You might remember Teju Cole's name from his Twitter-based dictionary last year of received ideas and clichés. During this year's World Cup, the Nigerian-American novelist also emerged as one of the most perceptive Twitter commentators on the meaning of the game (the Guardian declared he was "winning [the] literary World Cup with tweets").
His most interesting contribution, however, had less to do with his own insights and more to do with the way everyone around the world watched the game together. On July 8, in advance of Brazil's crushing defeat by Germany, Cole asked his followers to tweet out a photo of where they were watching the match, along with their location, the time on the game clock and the hashtag #thetimeofthegame.
The first thing Cole did with all these tweets was to collect them in this Twitter timeline. But for the final match between Germany and Argentina, he took things one step further: he teamed up with a pair of digital artists, Jer Thorp and Mario Klingemann, to create a website called Time of the Game, which produced the mesmerizing photo you see above. The website allows you specify a start and an end time in the game, and then overlays 100 images of people watching it, all centred on their TV set (or computer screen).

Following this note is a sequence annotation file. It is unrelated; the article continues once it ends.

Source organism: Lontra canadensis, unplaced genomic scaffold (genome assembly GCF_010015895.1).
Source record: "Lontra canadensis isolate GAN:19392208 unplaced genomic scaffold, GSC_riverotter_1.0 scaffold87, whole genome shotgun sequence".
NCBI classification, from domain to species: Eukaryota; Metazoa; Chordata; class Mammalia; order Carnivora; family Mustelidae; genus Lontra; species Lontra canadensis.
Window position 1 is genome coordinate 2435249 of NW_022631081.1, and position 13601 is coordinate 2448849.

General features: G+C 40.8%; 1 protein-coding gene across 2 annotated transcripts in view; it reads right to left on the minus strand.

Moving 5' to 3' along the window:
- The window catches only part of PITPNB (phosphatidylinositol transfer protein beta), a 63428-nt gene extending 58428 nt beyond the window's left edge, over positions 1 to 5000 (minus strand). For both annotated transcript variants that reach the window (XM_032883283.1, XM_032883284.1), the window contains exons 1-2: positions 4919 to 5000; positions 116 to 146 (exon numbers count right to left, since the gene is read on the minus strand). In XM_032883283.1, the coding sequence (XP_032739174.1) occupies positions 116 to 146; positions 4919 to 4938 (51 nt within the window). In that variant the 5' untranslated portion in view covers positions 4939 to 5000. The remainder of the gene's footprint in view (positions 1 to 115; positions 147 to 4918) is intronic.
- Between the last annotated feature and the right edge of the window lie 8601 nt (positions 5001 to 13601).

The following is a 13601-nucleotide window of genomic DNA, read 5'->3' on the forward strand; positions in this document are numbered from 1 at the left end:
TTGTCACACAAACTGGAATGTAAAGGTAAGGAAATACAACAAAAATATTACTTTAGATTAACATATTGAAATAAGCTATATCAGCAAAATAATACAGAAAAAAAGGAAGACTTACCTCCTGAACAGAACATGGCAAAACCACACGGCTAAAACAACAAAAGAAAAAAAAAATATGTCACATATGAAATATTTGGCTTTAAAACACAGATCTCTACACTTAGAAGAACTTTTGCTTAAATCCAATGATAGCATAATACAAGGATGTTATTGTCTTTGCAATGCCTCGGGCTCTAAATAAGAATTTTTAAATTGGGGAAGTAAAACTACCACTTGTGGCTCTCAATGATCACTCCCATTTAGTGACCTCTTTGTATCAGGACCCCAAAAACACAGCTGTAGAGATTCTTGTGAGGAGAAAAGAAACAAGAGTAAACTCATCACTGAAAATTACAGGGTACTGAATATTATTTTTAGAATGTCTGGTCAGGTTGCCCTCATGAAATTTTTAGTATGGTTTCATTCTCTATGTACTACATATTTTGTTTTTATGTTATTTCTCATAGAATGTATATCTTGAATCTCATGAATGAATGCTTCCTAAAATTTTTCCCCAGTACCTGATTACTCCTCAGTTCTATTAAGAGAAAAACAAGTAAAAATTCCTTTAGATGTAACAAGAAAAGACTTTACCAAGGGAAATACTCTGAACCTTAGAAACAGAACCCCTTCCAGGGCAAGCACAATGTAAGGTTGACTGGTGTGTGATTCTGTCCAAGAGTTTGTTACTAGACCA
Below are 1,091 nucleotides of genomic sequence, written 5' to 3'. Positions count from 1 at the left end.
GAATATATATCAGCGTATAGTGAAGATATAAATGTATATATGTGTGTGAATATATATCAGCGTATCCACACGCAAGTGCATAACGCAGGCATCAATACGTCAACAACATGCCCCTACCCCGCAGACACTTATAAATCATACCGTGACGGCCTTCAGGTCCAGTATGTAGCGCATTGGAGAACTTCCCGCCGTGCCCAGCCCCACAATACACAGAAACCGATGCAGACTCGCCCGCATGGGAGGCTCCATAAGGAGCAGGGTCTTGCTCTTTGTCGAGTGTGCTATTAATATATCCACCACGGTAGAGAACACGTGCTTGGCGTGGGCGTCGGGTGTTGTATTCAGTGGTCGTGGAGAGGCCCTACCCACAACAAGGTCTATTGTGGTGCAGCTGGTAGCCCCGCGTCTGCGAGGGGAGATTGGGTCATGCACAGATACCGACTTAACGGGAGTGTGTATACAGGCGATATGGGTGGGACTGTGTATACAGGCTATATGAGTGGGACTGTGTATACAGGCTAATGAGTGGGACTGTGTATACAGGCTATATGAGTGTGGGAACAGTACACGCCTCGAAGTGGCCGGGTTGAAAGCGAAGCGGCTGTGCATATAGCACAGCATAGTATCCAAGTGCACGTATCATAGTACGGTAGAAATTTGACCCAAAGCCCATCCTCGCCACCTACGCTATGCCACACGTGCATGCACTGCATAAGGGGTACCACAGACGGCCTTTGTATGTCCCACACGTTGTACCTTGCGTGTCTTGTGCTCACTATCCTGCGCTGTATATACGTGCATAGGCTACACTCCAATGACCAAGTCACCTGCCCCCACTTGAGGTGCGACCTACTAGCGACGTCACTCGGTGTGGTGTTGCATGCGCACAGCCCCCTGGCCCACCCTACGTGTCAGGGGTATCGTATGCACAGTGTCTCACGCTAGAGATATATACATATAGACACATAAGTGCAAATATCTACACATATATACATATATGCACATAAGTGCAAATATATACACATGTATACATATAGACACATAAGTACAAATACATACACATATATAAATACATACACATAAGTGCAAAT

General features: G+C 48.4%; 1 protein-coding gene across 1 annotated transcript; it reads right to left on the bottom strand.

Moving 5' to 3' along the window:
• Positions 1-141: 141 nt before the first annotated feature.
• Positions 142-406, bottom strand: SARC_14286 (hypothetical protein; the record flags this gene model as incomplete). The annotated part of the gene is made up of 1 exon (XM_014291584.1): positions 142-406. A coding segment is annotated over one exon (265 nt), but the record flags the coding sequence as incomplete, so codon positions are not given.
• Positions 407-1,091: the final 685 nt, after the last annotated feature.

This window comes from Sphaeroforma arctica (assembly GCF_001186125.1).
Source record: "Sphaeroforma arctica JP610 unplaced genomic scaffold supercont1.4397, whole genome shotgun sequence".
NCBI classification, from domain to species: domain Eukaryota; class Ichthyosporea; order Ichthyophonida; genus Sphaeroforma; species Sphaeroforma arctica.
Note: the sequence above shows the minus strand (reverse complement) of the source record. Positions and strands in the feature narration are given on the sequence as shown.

For the next phase, the site will also allow you to select images by time and place. Here's Cole's explanation of the thinking behind the project:
We live in different time zones, out of sync but aware of each other. Then the game begins and we enter the same time: the time of the game.— Teju Cole (@tejucole) July 8, 2014
Simultaneous spectatorship has been possible for decades, but global social networks have now made it highly visible. #thetimeofthegame— Teju Cole (@tejucole) July 8, 2014